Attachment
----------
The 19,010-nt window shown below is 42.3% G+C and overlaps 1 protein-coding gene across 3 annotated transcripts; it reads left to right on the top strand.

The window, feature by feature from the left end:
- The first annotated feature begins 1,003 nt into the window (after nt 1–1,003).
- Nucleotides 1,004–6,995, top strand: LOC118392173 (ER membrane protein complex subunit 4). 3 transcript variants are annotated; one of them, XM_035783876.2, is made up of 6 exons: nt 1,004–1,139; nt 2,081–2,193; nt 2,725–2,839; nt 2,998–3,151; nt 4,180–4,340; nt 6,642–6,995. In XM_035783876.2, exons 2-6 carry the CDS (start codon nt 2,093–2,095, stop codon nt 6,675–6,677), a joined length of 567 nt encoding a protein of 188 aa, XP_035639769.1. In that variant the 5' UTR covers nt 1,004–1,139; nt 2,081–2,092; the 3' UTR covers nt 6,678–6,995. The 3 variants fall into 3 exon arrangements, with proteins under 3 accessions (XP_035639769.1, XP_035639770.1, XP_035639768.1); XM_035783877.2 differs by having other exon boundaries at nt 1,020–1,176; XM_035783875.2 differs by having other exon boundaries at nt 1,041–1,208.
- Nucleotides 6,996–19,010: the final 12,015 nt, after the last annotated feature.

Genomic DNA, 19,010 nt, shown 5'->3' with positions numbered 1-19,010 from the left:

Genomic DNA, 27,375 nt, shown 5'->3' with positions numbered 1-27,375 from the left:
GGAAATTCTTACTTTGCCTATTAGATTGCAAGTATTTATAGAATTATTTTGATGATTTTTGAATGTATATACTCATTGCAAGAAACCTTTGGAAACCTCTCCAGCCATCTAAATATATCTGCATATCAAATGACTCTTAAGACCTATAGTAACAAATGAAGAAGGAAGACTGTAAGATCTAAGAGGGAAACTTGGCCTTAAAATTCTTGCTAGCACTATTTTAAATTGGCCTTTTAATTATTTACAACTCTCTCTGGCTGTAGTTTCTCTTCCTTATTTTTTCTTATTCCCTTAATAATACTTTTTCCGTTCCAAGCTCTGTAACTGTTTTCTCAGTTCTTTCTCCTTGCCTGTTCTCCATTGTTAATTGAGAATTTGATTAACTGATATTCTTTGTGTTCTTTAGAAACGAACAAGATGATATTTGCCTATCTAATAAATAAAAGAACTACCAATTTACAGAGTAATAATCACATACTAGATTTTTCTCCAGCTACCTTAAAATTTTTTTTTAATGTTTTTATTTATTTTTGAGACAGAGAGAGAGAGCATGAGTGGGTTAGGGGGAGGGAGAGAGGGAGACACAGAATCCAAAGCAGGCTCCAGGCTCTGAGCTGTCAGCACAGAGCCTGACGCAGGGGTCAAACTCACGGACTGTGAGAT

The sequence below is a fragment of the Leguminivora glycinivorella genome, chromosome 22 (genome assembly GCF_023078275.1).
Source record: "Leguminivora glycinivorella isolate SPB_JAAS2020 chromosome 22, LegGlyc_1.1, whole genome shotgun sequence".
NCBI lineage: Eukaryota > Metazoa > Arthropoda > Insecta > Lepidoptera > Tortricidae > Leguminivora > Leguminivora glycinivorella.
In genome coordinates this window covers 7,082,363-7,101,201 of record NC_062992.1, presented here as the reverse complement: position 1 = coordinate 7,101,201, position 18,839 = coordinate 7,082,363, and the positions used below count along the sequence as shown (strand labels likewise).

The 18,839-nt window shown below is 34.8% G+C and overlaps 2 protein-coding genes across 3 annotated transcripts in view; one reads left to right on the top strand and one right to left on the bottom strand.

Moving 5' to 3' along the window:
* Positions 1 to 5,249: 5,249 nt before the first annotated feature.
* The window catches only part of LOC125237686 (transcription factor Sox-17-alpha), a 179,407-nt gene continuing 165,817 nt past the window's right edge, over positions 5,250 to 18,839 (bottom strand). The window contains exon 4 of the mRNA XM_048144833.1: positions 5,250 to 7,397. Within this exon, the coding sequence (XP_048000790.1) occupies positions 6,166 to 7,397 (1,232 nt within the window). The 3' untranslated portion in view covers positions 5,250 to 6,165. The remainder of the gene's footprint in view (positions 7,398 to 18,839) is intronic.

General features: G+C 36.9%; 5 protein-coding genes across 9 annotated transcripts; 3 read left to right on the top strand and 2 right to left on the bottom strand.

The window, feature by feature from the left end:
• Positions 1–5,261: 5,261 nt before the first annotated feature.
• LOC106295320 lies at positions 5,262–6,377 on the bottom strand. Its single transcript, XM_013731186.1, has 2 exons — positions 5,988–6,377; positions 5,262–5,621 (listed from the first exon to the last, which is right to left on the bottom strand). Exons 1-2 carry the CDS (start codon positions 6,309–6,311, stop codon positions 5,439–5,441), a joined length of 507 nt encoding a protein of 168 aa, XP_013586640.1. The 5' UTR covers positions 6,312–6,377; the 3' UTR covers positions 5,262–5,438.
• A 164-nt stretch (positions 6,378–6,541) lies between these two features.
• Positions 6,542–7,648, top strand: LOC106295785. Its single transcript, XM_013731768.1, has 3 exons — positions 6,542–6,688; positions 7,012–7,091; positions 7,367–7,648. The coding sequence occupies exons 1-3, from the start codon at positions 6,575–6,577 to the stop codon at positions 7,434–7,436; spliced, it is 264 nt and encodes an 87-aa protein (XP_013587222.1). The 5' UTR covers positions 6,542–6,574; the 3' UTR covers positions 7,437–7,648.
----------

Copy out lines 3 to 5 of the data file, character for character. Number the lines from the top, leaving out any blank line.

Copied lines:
- The first annotated feature begins 1,003 nt into the window (after nt 1–1,003).
- Nucleotides 1,004–6,995, top strand: LOC118392173 (ER membrane protein complex subunit 4). 3 transcript variants are annotated; one of them, XM_035783876.2, is made up of 6 exons: nt 1,004–1,139; nt 2,081–2,193; nt 2,725–2,839; nt 2,998–3,151; nt 4,180–4,340; nt 6,642–6,995. In XM_035783876.2, exons 2-6 carry the CDS (start codon nt 2,093–2,095, stop codon nt 6,675–6,677), a joined length of 567 nt encoding a protein of 188 aa, XP_035639769.1. In that variant the 5' UTR covers nt 1,004–1,139; nt 2,081–2,092; the 3' UTR covers nt 6,678–6,995. The 3 variants fall into 3 exon arrangements, with proteins under 3 accessions (XP_035639769.1, XP_035639770.1, XP_035639768.1); XM_035783877.2 differs by having other exon boundaries at nt 1,020–1,176; XM_035783875.2 differs by having other exon boundaries at nt 1,041–1,208.
- Nucleotides 6,996–19,010: the final 12,015 nt, after the last annotated feature.